With all the months and years of being together for a long time, saying goodbye can be tough for your little ones. The idea of not seeing or being with you can cause worries and fear in your child, which results in minutes of holding on and crying.
Separation anxiety (sepanx) happens to most young children. It can be heartbreaking, but the need to separate for a little while is inevitable.
As parents, we do not want to see our kids suffering from separation anxiety. As much as we want to shelter them from the things that will upset them, we must understand the need to go through the process of leaving for them to do things on their own gradually.
How to Know if Your Child is Suffering from Separation Anxiety Issue
- Your kid gets sick easily when you are not around
- Your child is clingy every time you leave
- Your kid does not want to do anything without you
- Your child often cries a lot without seeing you
- Your kid becomes agitated when you try to say goodbye
Practical Ways to Manage, Ease Up and Deal with Separation Anxiety in your Children
There is no definite answer to how long separation anxiety lasts. It varies from one child to another, depending on their response. Fortunately, there are ways to help your toddler or gradeschooler cope with separation anxiety.
Create a Goodbye Routine
A quick kiss and a hug can be a reminder of your love and will soothe your child. It can also be a unique handshake or something you tell each other.
A goodbye routine helps in keeping the process short. It will also reassure your child that you are coming back.
Be Consistent with your Actions
Creating a consistent time for drop-offs can help comfort your child. When you stick to a schedule, your child will know what to expect and anticipate similar scenarios. It will make them feel secure and less anxious about what will happen.
Prepare in Advance
Anticipate separation anxiety, no matter when and where you leave your child. Doing so will help you prepare the things to comfort them, such as his favorite blankie or her favorite toys.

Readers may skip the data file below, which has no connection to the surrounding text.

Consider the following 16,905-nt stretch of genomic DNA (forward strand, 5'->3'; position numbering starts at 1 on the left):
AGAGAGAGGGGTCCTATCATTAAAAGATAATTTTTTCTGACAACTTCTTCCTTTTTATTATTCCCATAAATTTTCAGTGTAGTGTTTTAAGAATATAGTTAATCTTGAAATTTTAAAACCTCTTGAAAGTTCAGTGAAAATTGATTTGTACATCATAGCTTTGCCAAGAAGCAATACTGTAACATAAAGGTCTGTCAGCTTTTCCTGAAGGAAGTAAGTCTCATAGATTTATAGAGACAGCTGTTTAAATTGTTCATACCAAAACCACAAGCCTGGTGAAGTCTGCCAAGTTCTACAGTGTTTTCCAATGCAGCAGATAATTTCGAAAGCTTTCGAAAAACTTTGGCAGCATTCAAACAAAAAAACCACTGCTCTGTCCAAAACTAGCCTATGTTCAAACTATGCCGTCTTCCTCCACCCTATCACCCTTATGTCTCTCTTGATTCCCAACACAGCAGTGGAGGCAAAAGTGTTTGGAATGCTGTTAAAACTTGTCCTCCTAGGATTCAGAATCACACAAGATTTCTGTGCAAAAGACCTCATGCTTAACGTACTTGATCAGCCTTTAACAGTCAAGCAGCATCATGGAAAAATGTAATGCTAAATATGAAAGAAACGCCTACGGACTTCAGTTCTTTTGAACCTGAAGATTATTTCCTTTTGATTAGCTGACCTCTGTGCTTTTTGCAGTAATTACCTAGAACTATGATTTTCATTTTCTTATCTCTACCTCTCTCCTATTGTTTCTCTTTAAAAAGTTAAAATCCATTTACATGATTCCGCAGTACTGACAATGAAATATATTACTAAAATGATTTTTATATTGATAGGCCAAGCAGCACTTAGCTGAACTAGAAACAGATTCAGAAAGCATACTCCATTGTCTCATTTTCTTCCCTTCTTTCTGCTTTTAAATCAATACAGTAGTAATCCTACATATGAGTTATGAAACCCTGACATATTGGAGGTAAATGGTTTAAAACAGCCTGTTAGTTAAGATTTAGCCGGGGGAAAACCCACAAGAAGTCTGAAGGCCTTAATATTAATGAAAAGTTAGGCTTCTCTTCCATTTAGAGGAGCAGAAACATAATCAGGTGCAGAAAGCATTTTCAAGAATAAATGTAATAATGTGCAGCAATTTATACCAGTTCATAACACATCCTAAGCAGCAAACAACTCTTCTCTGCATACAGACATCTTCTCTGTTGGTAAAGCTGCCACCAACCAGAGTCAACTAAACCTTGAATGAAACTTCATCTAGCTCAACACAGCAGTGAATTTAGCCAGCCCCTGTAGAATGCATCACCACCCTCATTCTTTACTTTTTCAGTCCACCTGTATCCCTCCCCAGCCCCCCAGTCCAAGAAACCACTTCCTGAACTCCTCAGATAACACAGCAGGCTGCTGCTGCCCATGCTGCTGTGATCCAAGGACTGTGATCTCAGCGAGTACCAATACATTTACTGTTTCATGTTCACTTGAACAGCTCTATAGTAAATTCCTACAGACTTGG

You can also set up activities that will entertain your child when it is time for you to leave. Try packing some coloring materials or other art materials.
Try to Make Separation More Often
Practice makes perfect. The first few moments of separating can be difficult. Continually doing it will create a habit for your child. You can try to drop them off once in a while in daycare centers, playhouses, or play dates with friends.
Keep your Promises
Never make any promise to your child if you cannot fulfill it. Every word you say to them is gold. So, if you promise to bring a cookie when you go back, make sure you have something on hand. Otherwise, it will only hurt your children and cause them to gradually lose trust and not believe in what you say.
Ask for Help from Teachers, Caregivers, or Loved Ones
It takes a village to raise a child. While we want to be the best parents for our children, asking for assistance from other people can also be a smart thing to do. Dropping your child off at school is easier if the teacher helps to calm your child.
It Does Not Stay Too Long!
Separation anxiety can be challenging. But, it can also be temporary. Take heart and have patience and understanding whenever your child goes through such anxiety when you leave. Consistency will help you get through the process.